Pro Tip: Keep what’s most important to you safe. Not only is this a better plan to achieve goals, it allows you to choose your vulnerabilities wisely. There are many things that others just don’t need to know in order to love & support you. Oftentimes the greatest challenges we go through are going to be ours and ours alone—we may share them with people in many ways, but be wary of conversations about the most important things to you: keep them for people you really trust. If someone will just listen and hold space for you, this is ideal. If you know they’re going to tell you their opinion on what you need to do about your situation—run. This is your life, no one else is you, and you will only get to the best you by listening to the best you (that person is very deep down and is incredibly unique).
Q #2: Should I Let Go? Do I Have a Role to Play in this Discomfort?
OK, you’ll always have a role to play. A challenge won’t come into your life without you having a role in it. Own that. But ask yourself what kind of role is it? Sometimes unacceptable situations come into your life so you can draw and define a boundary. If you’re not ok with something, it either needs to change or it needs to detach from your life. All we need is to learn to tell the difference.
Can you identify areas in yourself that you would like to develop that are being triggered by the situation? Do you feel inflamed by it when you’re emotional, but then understand how you need to take responsibility for your part once you are rational? Or is it the other way around, you feel like holding on when you are emotional, but know that isn’t the right decision for you once you’ve regained level-headedness? Normally your rational, at peace, self will have the better indication of whether or not this is a growing experience or a lesson in boundaries.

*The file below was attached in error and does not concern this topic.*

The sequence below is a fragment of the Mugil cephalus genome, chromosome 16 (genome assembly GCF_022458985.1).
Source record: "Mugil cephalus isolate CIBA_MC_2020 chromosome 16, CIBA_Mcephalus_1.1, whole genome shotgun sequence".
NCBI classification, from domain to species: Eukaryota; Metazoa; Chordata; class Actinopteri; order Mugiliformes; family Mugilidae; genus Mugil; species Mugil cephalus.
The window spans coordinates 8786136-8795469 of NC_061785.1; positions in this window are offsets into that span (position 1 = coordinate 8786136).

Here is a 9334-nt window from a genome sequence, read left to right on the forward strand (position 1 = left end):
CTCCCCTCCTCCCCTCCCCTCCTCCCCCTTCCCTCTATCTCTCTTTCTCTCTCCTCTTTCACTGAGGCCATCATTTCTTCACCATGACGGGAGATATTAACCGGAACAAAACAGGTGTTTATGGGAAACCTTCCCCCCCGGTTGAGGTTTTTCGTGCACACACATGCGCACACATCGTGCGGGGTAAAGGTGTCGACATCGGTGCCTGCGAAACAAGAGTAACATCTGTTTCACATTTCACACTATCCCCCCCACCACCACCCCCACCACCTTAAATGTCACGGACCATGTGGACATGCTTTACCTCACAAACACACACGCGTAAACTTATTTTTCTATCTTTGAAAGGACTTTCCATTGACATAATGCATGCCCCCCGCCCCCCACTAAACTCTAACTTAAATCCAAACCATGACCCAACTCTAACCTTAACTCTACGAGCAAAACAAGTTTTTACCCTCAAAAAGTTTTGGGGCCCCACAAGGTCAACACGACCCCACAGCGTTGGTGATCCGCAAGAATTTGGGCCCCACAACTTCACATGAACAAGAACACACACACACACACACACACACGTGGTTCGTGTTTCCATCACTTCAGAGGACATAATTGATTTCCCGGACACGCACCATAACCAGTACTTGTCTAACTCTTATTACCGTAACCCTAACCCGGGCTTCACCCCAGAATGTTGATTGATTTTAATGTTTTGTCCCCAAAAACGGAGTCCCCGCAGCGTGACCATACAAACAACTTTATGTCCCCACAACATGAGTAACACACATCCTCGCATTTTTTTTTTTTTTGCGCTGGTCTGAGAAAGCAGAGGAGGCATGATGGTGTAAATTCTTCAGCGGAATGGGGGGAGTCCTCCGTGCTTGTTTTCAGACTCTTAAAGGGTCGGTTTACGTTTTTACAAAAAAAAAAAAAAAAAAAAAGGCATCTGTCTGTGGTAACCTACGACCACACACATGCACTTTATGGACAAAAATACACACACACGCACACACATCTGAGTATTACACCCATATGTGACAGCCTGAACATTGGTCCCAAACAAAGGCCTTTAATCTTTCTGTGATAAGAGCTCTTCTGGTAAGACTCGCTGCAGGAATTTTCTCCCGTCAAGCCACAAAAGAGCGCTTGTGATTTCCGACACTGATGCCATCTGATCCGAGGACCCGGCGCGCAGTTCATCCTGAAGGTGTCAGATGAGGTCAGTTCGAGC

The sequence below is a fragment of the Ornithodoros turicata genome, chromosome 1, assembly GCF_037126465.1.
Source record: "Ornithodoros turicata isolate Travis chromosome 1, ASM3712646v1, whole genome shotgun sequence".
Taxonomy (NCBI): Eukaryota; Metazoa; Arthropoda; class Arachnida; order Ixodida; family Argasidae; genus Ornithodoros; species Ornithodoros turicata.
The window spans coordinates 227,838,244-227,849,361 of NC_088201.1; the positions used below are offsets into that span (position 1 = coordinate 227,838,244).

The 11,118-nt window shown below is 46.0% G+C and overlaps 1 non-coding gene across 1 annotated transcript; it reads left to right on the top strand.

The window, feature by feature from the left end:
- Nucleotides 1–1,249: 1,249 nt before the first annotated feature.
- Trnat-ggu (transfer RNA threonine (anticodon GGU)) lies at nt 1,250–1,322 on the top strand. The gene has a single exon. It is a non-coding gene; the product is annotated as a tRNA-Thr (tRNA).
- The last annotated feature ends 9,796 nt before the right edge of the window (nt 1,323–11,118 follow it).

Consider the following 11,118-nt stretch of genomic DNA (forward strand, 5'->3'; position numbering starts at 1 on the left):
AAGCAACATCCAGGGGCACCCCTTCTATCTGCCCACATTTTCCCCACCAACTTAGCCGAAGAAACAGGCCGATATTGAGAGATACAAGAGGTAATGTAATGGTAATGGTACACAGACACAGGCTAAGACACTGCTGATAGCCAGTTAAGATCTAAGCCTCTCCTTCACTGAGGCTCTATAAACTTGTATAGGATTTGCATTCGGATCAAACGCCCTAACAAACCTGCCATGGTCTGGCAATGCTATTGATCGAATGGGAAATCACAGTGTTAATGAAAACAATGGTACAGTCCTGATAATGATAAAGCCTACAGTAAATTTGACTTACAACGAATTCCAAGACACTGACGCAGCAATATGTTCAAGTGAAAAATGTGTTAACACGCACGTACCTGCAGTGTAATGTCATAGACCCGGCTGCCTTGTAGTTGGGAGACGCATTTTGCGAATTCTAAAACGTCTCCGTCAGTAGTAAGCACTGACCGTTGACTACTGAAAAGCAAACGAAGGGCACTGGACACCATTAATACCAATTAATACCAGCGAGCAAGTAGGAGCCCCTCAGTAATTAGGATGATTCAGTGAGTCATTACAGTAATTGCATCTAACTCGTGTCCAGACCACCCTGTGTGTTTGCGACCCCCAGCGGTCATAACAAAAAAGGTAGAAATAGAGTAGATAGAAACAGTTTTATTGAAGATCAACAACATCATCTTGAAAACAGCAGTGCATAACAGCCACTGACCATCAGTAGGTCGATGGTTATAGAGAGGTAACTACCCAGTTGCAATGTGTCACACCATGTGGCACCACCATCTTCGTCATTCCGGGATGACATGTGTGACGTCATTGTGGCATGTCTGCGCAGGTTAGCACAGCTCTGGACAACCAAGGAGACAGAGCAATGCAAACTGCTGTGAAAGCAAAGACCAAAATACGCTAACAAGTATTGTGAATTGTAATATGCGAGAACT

Example: The self-destructive friend you feel sorry for.
I had a friend who really liked to hook up with men in relationships. She didn’t just choose men who were taken either, she chose men who were in solid, longterm, often domestic partnerships and even marriages. She had issues with codependency and claimed that, in her eyes, these guys—ironically—seemed like the ones who would commit to her. She would go out of her way to come on to these men in ways she would never be capable of with any other type of man. Sending love notes across bars scantily clad, creating years of ‘friendship’ until she finally drove a stake in a relationship, even taking language courses with one & bringing sexual topics into the training! She failed much of the time, and sometimes she succeeded. I was there for her, though I had absolutely no respect for her targeting men in relationships (and had no idea why she’d want one who would cheat anyways), but I supported her because I thought I loved her. I thought she was too innocent and naïve, always hurting herself because she was too trusting. [Spoiler alert]: this is never the case in a grown-up.
At one point she was in a really unhealthy relationship that turned her depressed all of the time. I tried to be supportive, but it was painful just to be around her. She’d say horrible things. She didn’t hear anything I said about the way she was acting and how obviously unhappy she was. She just kept taking the ogre path and being almost menacing in her disdain for everything (including anything I was doing). I was facing my challenges head on and growing as an individual capable of Real Love and support. And she wasn’t—she was in an extremely unhealthy codependent relationship she defended. We’d been the absolute closest of friends. All of the sudden I didn’t matter to her. It became clear to me what we’d been: some issues of mine were being supported by issues of hers. Mine were dissolving. She no longer needed my support because she had another codependent relationship to be in, and I wasn’t very dependent on her anymore because I was coming into myself!
Step 2. Be Honest with Yourself